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Running the Table

CGA Super-Senior Match Play win gives Moore titles in 8 different CGA individual championships

by Gary Baines - 5/25/2017

If there's an individual CGA championship for which Kent Moore has been eligible and competed, he's won it at one time or another.

And that's no exaggeration.

On Thursday, the Colorado Golf Hall of Famer added yet another different CGA championship to his variety-filled golf resume.

In defeating Jim Reynolds of Bear Creek Golf Club 1 up to claim the CGA Super-Senior Match Play title at Coal Creek Golf Course in Louisville, Moore became a winner of his eighth different CGA individual championship. Over the last 44 years, he's won the 1973 Junior Match Play, the 1986 Amateur, the 1989 Match Play, the 1995 Mid-Amateur, the 2006 Senior Match Play, the 2014 Senior Stroke Play, the 2016 Super-Senior Stroke Play and the 2017 Super-Senior Match Play.

Strangely, though, Moore hasn't won any of those events more than once. He just seems to spread out his success.

"I figure I've won every (CGA) championship that I'm eligible for now," said Moore, who notes the CGA Junior Amateur didn't exist when he was a teenager. "It's just fun to compete."

Overall, including team championships like the Parent/Child, and the now-defunct Two-Man Team and CGA/CWGA Mixed Team, Moore has won roughly 16 CGA championships. Oh, and by the way, he also serves as a vice-president on the CGA's volunteer Board of Governors.

On Thursday, the 61-year-old from Cherry Hills Country Club (pictured above and at left) finished strong to edge Reynolds in the 18-hole final at Coal Creek. Moore won the first two holes with pars, but from the fourth through the 18th holes, neither player was more than 1 up.

Reynolds -- a 63-year-old whose caddie, Gus Lundquist, is a former 5A state high school champion and a two-time U.S. Amateur qualifier who recently turned pro -- won the 13th and 14th holes to take his only lead on Thursday.

"I actually thought I was going to lose," Moore said. "He was hitting the ball so solid and he kept getting better."

But trailing for the first time seemed to spark Moore, who hadn't made a birdie in the first 14 holes. Hitting an approach onto the top ledge of a three-tier green on No. 15, Moore left his ball a mere 6 inches from the cup and made birdie to even the match.

"That birdie was just huge," he said. "Sometimes you go from playing defense to 'I need to win.' And you're only going to win by making a really good swing, committing to it and getting it there. I had the perfect distance. I was 80 yards, uphill, into the wind, which is a perfect 58 (degree wedge) for me."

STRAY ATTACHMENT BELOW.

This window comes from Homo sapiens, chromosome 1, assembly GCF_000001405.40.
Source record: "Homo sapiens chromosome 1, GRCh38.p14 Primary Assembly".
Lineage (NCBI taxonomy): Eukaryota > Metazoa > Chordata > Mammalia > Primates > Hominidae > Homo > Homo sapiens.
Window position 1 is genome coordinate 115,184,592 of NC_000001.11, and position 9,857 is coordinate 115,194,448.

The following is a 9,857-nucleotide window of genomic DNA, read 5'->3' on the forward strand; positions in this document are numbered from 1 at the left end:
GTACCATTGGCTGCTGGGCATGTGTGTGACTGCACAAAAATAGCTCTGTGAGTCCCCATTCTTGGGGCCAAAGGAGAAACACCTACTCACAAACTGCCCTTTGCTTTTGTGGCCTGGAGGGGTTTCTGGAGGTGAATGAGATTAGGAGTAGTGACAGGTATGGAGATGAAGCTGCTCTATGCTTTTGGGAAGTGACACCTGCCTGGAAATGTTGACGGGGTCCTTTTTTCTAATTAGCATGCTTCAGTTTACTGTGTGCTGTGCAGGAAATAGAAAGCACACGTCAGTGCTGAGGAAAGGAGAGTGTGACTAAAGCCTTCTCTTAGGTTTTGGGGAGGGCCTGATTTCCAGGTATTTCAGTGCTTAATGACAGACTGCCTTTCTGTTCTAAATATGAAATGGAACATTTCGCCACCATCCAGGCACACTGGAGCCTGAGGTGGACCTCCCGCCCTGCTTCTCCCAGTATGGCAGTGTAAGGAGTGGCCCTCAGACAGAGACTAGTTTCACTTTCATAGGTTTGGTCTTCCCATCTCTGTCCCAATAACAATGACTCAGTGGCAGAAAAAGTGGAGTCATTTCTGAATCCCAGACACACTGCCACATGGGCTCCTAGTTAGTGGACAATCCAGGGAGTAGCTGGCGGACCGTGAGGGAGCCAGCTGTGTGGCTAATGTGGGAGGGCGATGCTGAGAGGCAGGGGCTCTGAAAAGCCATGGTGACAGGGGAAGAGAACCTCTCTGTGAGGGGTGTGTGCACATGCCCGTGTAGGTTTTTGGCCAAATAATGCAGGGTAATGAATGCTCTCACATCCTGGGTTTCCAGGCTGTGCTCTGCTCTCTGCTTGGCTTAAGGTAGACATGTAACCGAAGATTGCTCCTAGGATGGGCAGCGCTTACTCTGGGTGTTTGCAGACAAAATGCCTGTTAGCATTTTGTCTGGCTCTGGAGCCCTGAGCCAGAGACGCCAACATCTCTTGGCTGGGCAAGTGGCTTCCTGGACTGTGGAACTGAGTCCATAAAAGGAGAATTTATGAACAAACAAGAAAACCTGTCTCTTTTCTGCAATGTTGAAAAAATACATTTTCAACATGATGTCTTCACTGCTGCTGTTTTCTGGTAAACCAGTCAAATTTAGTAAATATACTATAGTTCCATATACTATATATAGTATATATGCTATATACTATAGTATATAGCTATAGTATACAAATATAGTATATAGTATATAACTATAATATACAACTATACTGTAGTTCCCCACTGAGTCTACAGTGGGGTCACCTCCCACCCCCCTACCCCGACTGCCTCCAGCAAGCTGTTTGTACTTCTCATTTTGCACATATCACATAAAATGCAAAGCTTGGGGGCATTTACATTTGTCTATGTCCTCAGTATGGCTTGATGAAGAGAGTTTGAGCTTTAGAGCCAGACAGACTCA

After Moore received a fortunate bounce on his tee shot to avoid trouble on No. 16, Reynolds (left) had an opportunity to regain the lead, but missed a 10-foot birdie putt.

"If I had made the putt on 16, who knows what would have happened then?" Reynolds said. "I just misread the putt. Gus read it right and I didn't see it going left so that was kind of unfortunate."

Then the decisive shots came on the par-3 17th, where Moore hit a 9-iron from 148 yards to 6 feet and drained the putt to regain a 1-up advantage.

"It was one of those when I needed to hit it good and I did. It was perfect," he said.

Needing a birdie on the 18th hole, Reynolds cut a tee shot on the dogleg right onto the right hazard line and he couldn't pull off the near-miracle he needed. When Moore putted from the front collar of the green to gimme range, the final hole was halved with pars and Moore had the victory.

"(Moore) played to win, and he really came through in the end," Reynolds said after his best performance in a CGA championship. "What I feel is, I made him earn it. He's been in these kind of positions many times before, and that's really the first time I've ever been in the hunt (for a state title). So I feel proud I took him to the last hole. I played my heart out.

"I feel like I won, to tell you the truth. He's such a good, strong, competitive player."

Said Moore: "It was a good match, a really good match."

The win gives Moore (left) victories in each of his first two individual CGA Super-Senior Championships as he prevailed in the Super-Senior Stroke Play last August. The tournament at Coal Creek marked his first Super-Senior Match Play. At 61, Moore is part of an ongoing rookie class in CGA Super-Senior events as, starting in 2017, the association is raising the minimum age for super-senior tournaments by one year each year. So next year, for instance, the minimum age will be 62. From 2021 and beyond, competitors must be at least 65.

"I just happen to hit that just right," the Centennial resident said. "I turned 60 exactly the right time."

CGA Super-Senior Match Play
At Coal Creek GC in Louisville

Mark Runyan, Clubcorp Colorado, def. Jeff English, CommonGround GC, 3 and 2
Jim Reynolds, Bear Creek GC, def. Dan Grigsby, Todd Creek GC, 1 up
Steve Scheffel, Ptarmigan CC, def. Don Alley, Antler Creek GC, 4 and 3
Kent Moore, Cherry Hills CC, def. Bruce Hayes, Walnut Creek Golf Preserve, 2 up

Jim Reynolds, Bear Creek GC, def. Mark Runyan, Clubcorp Colorado, 4 and 3
Kent Moore, Cherry Hills CC, def. Steve Scheffel, Ptarmigan CC, 2 and 1

Kent Moore, Cherry Hills CC, def. Jim Reynolds, Bear Creek GC, 1 up

For complete results, CLICK HERE.

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